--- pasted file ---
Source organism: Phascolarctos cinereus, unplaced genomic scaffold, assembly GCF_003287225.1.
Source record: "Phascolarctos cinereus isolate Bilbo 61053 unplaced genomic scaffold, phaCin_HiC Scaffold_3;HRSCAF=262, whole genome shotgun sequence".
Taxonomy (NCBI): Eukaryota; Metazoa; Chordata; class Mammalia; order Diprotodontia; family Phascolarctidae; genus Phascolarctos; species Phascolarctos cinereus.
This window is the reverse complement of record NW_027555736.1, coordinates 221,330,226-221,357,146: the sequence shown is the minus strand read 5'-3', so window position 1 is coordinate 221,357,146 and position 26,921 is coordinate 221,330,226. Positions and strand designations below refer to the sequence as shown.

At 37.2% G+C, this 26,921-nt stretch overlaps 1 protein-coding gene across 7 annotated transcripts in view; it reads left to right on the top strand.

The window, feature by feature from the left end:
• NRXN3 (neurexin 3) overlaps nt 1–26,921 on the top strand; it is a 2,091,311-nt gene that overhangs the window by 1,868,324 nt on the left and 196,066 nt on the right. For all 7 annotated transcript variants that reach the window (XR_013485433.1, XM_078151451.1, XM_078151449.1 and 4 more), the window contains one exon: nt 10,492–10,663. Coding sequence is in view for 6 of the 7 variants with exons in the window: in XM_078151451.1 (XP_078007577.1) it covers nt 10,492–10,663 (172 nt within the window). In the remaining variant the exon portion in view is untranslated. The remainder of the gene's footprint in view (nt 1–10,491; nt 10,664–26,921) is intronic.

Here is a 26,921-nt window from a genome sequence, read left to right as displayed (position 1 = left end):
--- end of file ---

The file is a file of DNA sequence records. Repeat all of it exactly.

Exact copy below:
Source organism: Phascolarctos cinereus, unplaced genomic scaffold, assembly GCF_003287225.1.
Source record: "Phascolarctos cinereus isolate Bilbo 61053 unplaced genomic scaffold, phaCin_HiC Scaffold_3;HRSCAF=262, whole genome shotgun sequence".
Taxonomy (NCBI): Eukaryota; Metazoa; Chordata; class Mammalia; order Diprotodontia; family Phascolarctidae; genus Phascolarctos; species Phascolarctos cinereus.
This window is the reverse complement of record NW_027555736.1, coordinates 221,330,226-221,357,146: the sequence shown is the minus strand read 5'-3', so window position 1 is coordinate 221,357,146 and position 26,921 is coordinate 221,330,226. Positions and strand designations below refer to the sequence as shown.

At 37.2% G+C, this 26,921-nt stretch overlaps 1 protein-coding gene across 7 annotated transcripts in view; it reads left to right on the top strand.

The window, feature by feature from the left end:
• NRXN3 (neurexin 3) overlaps nt 1–26,921 on the top strand; it is a 2,091,311-nt gene that overhangs the window by 1,868,324 nt on the left and 196,066 nt on the right. For all 7 annotated transcript variants that reach the window (XR_013485433.1, XM_078151451.1, XM_078151449.1 and 4 more), the window contains one exon: nt 10,492–10,663. Coding sequence is in view for 6 of the 7 variants with exons in the window: in XM_078151451.1 (XP_078007577.1) it covers nt 10,492–10,663 (172 nt within the window). In the remaining variant the exon portion in view is untranslated. The remainder of the gene's footprint in view (nt 1–10,491; nt 10,664–26,921) is intronic.

Here is a 26,921-nt window from a genome sequence, read left to right as displayed (position 1 = left end):